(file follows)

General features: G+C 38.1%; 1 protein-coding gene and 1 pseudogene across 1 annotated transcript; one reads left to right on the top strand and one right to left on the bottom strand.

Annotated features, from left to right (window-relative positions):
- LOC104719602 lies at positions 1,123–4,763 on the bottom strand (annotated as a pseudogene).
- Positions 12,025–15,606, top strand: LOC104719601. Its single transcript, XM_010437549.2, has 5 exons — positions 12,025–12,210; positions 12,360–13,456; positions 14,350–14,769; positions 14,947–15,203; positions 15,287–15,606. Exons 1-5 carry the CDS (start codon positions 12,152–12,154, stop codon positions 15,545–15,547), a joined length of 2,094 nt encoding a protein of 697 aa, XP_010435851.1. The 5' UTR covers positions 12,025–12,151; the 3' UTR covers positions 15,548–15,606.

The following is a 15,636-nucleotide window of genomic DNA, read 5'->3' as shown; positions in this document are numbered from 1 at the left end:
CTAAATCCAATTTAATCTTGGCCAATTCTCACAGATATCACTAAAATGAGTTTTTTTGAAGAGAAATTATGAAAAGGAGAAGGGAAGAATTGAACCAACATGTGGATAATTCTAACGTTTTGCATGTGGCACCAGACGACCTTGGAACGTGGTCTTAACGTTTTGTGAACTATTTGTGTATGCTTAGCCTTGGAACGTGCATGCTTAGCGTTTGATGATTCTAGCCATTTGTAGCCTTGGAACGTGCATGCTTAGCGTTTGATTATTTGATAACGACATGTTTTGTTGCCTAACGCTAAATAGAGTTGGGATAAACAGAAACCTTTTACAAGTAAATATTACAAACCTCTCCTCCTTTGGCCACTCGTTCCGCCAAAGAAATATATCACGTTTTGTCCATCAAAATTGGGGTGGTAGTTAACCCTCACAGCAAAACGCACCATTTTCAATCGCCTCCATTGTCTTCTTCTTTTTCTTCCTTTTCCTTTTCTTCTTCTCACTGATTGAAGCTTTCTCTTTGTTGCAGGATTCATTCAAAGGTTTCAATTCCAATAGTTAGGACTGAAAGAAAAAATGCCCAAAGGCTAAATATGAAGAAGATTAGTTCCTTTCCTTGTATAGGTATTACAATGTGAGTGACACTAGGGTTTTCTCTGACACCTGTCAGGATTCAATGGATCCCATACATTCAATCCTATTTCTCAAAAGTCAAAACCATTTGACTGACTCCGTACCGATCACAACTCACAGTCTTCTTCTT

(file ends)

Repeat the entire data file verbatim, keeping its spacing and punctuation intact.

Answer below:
General features: G+C 38.1%; 1 protein-coding gene and 1 pseudogene across 1 annotated transcript; one reads left to right on the top strand and one right to left on the bottom strand.

Annotated features, from left to right (window-relative positions):
- LOC104719602 lies at positions 1,123–4,763 on the bottom strand (annotated as a pseudogene).
- Positions 12,025–15,606, top strand: LOC104719601. Its single transcript, XM_010437549.2, has 5 exons — positions 12,025–12,210; positions 12,360–13,456; positions 14,350–14,769; positions 14,947–15,203; positions 15,287–15,606. Exons 1-5 carry the CDS (start codon positions 12,152–12,154, stop codon positions 15,545–15,547), a joined length of 2,094 nt encoding a protein of 697 aa, XP_010435851.1. The 5' UTR covers positions 12,025–12,151; the 3' UTR covers positions 15,548–15,606.

The following is a 15,636-nucleotide window of genomic DNA, read 5'->3' as shown; positions in this document are numbered from 1 at the left end:
CTAAATCCAATTTAATCTTGGCCAATTCTCACAGATATCACTAAAATGAGTTTTTTTGAAGAGAAATTATGAAAAGGAGAAGGGAAGAATTGAACCAACATGTGGATAATTCTAACGTTTTGCATGTGGCACCAGACGACCTTGGAACGTGGTCTTAACGTTTTGTGAACTATTTGTGTATGCTTAGCCTTGGAACGTGCATGCTTAGCGTTTGATGATTCTAGCCATTTGTAGCCTTGGAACGTGCATGCTTAGCGTTTGATTATTTGATAACGACATGTTTTGTTGCCTAACGCTAAATAGAGTTGGGATAAACAGAAACCTTTTACAAGTAAATATTACAAACCTCTCCTCCTTTGGCCACTCGTTCCGCCAAAGAAATATATCACGTTTTGTCCATCAAAATTGGGGTGGTAGTTAACCCTCACAGCAAAACGCACCATTTTCAATCGCCTCCATTGTCTTCTTCTTTTTCTTCCTTTTCCTTTTCTTCTTCTCACTGATTGAAGCTTTCTCTTTGTTGCAGGATTCATTCAAAGGTTTCAATTCCAATAGTTAGGACTGAAAGAAAAAATGCCCAAAGGCTAAATATGAAGAAGATTAGTTCCTTTCCTTGTATAGGTATTACAATGTGAGTGACACTAGGGTTTTCTCTGACACCTGTCAGGATTCAATGGATCCCATACATTCAATCCTATTTCTCAAAAGTCAAAACCATTTGACTGACTCCGTACCGATCACAACTCACAGTCTTCTTCTT